Jim Boylan is out, but the Milwaukee Bucks sound like a franchise heading down the same old path
Spoiler alert: I could never be an NBA general manager.
There are tons of reasons. Not smart enough. Lousy at networking. Don’t work hard enough. Generally a grating person to be around for extended periods of time. Poor leader. Not enough basketball experience.
I’m getting a little bummed out, so I’ll just toss one more out. Too honest.
I’m incapable of playing the games necessary to get into public positions. I always knew that, but rarely has that been more clear to me than it was yesterday during and after John Hammond’s press conference discussing the past season and the parting of ways with Jim Boylan.
I know how the game goes. A leader of a team isn’t going to tell everyone that things are bleak and there isn’t a clear solution to getting past that. In a post season press conference, no general manager is going to hold on to bad feelings from the season before. It’s never doom and gloom, it’s only the possibility of a better tomorrow.
When he said, “If you look at our roster, this thing surely is not broke right now,” I understand that, despite a strong season of evidence to the contrary. But he could never say that the roster is riddled with flaws that may or may not be solved this summer. Yeah, the team has Larry Sanders and John Henson, but it’s pretty thin outside of the four and five positions. He can’t say that there’s little hope of Milwaukee acquiring a true impact player, because that would be insane. Facing reality is not what these press conferences are about.
But there are some opportunities to paint a realistic picture of the current situation the team is in and look like you’re serious about getting them out of it. I suppose I mean that there are chances to give hints about what’s really important to the franchise. Chances to say super easy things like, “We want to win a title” or “We’re not satisfied with simply making the playoffs.” These are boilerplate terms that aren’t inspiring, but at least give you the sense that a team has those goals in mind. I couldn’t hear questions during the conference, but at some point, someone must have asked Hammond if he was disappointed with the past season.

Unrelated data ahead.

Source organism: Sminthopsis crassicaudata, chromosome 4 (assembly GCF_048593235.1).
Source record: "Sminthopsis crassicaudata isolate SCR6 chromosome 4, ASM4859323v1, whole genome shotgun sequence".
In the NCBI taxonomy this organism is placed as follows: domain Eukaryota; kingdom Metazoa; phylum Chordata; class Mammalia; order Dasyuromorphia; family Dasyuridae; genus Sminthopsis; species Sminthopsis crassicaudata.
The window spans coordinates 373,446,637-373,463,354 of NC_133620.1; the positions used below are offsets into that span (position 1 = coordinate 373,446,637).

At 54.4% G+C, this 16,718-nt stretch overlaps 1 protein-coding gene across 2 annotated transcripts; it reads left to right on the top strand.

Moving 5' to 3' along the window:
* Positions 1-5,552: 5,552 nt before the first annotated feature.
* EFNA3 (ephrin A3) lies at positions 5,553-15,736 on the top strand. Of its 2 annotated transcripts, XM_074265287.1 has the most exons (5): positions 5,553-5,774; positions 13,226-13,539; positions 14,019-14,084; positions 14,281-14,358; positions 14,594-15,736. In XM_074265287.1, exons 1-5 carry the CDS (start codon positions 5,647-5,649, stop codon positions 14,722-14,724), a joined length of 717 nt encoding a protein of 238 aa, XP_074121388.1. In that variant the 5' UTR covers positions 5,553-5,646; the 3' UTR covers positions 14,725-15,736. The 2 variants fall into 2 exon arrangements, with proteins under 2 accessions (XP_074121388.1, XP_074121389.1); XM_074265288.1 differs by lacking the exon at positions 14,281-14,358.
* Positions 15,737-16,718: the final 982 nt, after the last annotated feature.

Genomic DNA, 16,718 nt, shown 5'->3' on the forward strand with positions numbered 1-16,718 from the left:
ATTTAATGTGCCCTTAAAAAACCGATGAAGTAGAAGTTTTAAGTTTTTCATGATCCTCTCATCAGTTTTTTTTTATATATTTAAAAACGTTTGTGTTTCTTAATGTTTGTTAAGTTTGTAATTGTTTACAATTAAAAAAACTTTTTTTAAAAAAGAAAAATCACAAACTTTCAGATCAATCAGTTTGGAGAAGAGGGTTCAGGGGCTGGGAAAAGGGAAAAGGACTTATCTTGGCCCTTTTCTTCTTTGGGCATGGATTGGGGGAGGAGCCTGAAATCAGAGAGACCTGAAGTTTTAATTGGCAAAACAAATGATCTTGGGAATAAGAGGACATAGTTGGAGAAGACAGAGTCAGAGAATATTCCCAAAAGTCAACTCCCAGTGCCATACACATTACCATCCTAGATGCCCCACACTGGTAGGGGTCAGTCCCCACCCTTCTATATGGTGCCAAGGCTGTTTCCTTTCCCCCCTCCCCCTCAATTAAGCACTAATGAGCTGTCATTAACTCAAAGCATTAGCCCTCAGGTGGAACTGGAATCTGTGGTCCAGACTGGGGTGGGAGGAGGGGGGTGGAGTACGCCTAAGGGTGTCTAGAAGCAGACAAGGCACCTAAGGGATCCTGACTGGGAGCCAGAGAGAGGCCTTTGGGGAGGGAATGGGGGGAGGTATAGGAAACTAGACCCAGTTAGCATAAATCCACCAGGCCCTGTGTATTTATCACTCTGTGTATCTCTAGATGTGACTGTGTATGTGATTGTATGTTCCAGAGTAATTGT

“You look at the season and I hate to use, don’t want to use, not going to use words like disappointment. I’m not going to describe our season like that. We made the playoffs. We were heading in the right direction, we just had major slippage in the very end. We didn’t accomplish every goal. We accomplished an important goal.
We got in. And once you get in, you have a chance, but we have to be more consistent in doing that.”
That’s just the craziest thing to me. That’s the kind of talk that makes me wonder why I even bother. What’s the point? When the bar is set so low that this last season could be categorized as anything other than a major disappointment, how do you continue to believe in a franchise? In the sense that this team turned it a performance that largely reflected most realistic expectations before the season, yeah, I suppose this team wasn’t disappointing. But most people predicted they would be the ninth best team in the East and only the Sixers demise prevented that from happening. How is that not disappointing?
I feel like I’m in some bizarre dream where every time I open a door I’m hit in the face with a hammer. I was excited to see this season end and I had hopes that this off-season would bring much needed change in the roster and hopefully a new direction. But if last season isn’t a disappointment, that means it’s acceptable. And if that’s what’s acceptable, that’s what will continue to happen.
38-44. Two coaches, one who may have quit because he knew the team’s limitations. Never more than five games over .500. This is not a disappointment in Milwaukee. I’m not saying it’s categorized as success, but it isn’t categorized as failure.
I just don’t get it. Hammond seems so sharp. He’s such an accountable person and threw blame all over himself for Boylan’s situation. Hammond said it was on him and that when he goes home at night, he thinks about what he’s done wrong, not what everyone else has done wrong. And I totally believe that. There’s no reason to assume Hammond is anything but accountable, intelligent and a smart basketball mind.
But somehow, the organization continues to hop on the treadmill of mediocrity Hammond said that it’s important for the Bucks that they can control their own destiny to a certain extent when he was talking about the team’s salary structure and number of free agents. It sounds like a great thing, but at this point, I’m pretty terrified of what they want that destiny to look like.
Categories: The Off Season